By BOB WIRE
Mrs. Wire and I recently took the kids for a three-day camping trip to Lake Alva, just north of Seeley Lake. In the privacy of my own scrambled optimism, the lake was named after famed Z-Boys kingpin skateboarder Tony Alva.
We set up our tent in the state campground there, and were pleasantly surprised to hear the tuneful strains of a guitar and violin drifting through the woods. It was about 8:30 Saturday evening, and usually in a state campground, this is when Skynyrd and Allman Bros. music starts pouring out the doors of big Chevy pickups. But this was earnest, gentle music.
We continued our card game at the picnic table, and a guy began to sing in a high, plaintive voice. After a couple of minutes, I picked out the lyrics and realized that this was definitely non-secular music we were hearing.
Now, I adhere firmly to the “live and let live” manner of tolerance. I have no problem with Buddhists, Wiccans, Christians, Muslims, Canadians, Hutterites, Baptists, or whatever sect likes to rally ‘round this or that set of beliefs. Whatever gets you through the night, neighbor. As long as you don’t try to push it on me.
Especially the Canadians.
But in a campground, where you’re close enough to your neighbors to hear them fire off their tent-withering farts every morning, concessions must be made.
If you’re going to play music it needs to be two things: well-done, and non-offensive.
That way, you’ll be mentioned along with other positive aspects of the camping experience like finding an unopened pint of Knob Creek bourbon in your cook box from last season, and not lumped in with the negative experiences like falling face-first into the campfire because you were pie-eyed on Knob Creek bourbon.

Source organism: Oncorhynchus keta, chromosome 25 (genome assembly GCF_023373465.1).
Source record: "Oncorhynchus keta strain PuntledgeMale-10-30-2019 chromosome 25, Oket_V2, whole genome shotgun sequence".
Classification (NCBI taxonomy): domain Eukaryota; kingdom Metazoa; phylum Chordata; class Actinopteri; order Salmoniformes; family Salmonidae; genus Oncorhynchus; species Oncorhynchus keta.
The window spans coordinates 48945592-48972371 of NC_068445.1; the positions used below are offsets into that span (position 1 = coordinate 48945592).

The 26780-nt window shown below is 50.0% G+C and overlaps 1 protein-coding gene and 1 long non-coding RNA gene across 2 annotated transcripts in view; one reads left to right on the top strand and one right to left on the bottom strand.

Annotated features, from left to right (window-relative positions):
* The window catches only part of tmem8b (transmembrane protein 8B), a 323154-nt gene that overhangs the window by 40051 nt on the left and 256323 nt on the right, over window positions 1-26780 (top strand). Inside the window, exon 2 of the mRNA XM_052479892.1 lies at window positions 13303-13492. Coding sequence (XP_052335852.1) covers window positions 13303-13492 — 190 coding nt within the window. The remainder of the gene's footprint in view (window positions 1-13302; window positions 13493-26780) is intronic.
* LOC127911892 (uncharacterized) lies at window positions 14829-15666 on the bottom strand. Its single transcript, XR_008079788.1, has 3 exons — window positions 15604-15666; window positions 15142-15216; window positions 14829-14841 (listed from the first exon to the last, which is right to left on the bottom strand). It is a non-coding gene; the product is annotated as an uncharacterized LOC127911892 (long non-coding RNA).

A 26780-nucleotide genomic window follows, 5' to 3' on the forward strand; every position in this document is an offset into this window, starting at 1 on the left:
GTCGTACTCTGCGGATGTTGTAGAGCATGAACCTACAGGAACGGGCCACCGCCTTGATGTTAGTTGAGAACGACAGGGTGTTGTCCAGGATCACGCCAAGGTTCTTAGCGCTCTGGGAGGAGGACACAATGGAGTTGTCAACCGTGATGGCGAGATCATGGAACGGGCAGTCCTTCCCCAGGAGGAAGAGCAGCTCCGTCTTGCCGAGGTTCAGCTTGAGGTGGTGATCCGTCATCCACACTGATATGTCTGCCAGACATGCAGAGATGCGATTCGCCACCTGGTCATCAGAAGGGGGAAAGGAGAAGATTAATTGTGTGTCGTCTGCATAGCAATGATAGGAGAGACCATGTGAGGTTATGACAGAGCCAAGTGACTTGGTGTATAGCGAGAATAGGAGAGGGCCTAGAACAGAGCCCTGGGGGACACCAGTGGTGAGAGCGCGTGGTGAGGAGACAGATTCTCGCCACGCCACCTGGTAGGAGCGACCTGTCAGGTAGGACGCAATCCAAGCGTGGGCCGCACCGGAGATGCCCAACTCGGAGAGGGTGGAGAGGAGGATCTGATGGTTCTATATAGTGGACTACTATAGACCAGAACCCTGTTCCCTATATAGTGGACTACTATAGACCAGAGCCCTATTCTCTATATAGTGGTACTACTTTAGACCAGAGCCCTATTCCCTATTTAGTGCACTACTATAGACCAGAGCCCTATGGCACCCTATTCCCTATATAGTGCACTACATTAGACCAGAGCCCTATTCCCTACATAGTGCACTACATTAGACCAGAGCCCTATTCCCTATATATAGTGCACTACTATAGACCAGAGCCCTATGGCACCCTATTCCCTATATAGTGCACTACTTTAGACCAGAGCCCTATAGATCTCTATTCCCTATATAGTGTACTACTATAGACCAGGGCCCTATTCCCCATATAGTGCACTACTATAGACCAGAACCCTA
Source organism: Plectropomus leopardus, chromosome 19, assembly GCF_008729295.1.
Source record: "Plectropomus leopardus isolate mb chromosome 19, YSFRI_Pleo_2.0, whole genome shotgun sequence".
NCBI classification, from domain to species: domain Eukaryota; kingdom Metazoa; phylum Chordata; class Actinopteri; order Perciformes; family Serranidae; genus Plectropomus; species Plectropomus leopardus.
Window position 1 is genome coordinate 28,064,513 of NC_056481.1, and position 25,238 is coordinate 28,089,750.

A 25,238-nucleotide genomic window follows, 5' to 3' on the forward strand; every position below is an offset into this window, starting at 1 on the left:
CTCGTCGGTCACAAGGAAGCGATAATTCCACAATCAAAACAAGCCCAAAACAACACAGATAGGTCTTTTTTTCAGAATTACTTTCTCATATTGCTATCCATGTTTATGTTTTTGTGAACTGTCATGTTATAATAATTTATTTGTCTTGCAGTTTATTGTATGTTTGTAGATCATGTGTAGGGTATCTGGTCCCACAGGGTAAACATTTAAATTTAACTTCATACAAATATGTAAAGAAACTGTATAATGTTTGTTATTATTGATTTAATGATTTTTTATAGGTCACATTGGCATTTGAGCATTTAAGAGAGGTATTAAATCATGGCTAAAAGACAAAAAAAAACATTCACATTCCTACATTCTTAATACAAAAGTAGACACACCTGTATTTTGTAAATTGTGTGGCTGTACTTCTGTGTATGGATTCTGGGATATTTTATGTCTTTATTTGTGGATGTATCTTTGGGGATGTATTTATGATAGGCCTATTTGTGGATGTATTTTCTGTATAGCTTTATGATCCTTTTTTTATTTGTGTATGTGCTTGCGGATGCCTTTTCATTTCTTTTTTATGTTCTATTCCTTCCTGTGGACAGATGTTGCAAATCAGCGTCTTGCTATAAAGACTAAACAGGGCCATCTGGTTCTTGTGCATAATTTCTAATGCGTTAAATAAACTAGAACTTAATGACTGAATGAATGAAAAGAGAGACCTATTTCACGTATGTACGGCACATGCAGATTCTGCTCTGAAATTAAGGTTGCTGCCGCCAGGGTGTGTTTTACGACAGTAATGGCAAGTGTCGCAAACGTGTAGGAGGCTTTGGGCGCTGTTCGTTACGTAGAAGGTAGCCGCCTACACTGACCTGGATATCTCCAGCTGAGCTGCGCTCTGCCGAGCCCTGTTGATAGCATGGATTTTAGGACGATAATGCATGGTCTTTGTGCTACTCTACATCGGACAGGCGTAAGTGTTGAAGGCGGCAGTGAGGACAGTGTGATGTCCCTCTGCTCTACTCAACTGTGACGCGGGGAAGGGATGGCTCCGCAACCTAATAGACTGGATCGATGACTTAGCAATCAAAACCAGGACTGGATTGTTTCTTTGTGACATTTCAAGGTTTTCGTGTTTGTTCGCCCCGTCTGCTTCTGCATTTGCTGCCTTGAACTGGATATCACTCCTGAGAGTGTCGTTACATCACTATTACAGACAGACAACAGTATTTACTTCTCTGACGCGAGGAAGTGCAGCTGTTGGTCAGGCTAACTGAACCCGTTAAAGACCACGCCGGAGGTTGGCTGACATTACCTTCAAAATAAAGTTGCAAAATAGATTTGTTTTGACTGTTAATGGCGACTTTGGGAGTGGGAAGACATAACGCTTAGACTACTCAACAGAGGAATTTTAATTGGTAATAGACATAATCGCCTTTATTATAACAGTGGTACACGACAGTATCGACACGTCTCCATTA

And whatever religion I may practice is beside the point. Let’s say I’m a fundamentalist Frisbeeterian (we believe that when you die, your soul goes up on the roof and you can’t get it down).
If I want to sit around the campfire (which is not allowed due to fire danger), sip bourbon (which is banned due to the fact I like being married), and sing Frisbeterian hymns to my heart’s content, well, I should do it in my back yard, not a public campground. I mean, there is a lot of anti-Frisbeterian sentiment out there these days. I don’t want to throw gasoline on the forbidden fire.
By the same token, I would not sit in a campground and subject other campers to my song “White Trash Paradise” or any of my other compositions that feature an ass-ton of cussing and drug jokes. Unless it might help sell one of my CDs.
But not everyone is aware that religious music can grate on the ears of sinners. I suppose the grinning idiots in the group camping site meant well.
So on this particular evening, in the end, we decided to relax and enjoy the music. After a while all the songs started to sound the same, and I was wishing the violin player had brought a fiddle instead. I’m sure the 30 or 40 people in the Campin’ for Jesus group thoroughly enjoyed the music, and that’s a good thing.
My kids? They were more interested in breaking the land speed record riding their bikes around the loop than paying attention to a bunch of keening, apologistic, lightweight Christian folk music.
I did have my guitar along, and I couldn’t resist serenading them with my atheist gospel classic, “Jesus In My Heart.” (Sample lyric: “I’m prayin’ and I’m grinnin’ / ‘Cause I go right on sinnin’.”)
You can find the song on my CD Sentimental Breakdown or download it on Amazon. Give it a listen next time you’re feeling pious. Just not in the campground.
Check out all of Bob Wire’s posts in his blog archive.
Think of it as Gonzo meets Hee Haw: Missoula honky tonker Bob Wire holds forth on a unique life filled with music, parenthood, drinking, sports, working, marriage, drinking, and just navigating the twisted wreckage of American culture. Plus occasional grooming tips. Like the best humor, it’s not for everyone. Sometimes silly, sometimes surreal, sometimes savage, Bob Wire demands that you possess a good sense of humor and an open mind.
Bob Wire has written more than 500 humor columns for a regional website over the last five years, and his writing has appeared in the Missoulian, the Missoula Independent, Montana Magazine, and his own Bob Wire Has a Point Blog. He is a prolific songwriter, and has recorded three CDs of original material with his Montana band, the Magnificent Bastards. His previous band, the Fencemenders, was a popular fixture at area clubs. They were voted Best Local Band twice by the Missoula Independent readers poll. Bob was voted the Trail 103.3/Missoulian Entertainer of the Year in 2007.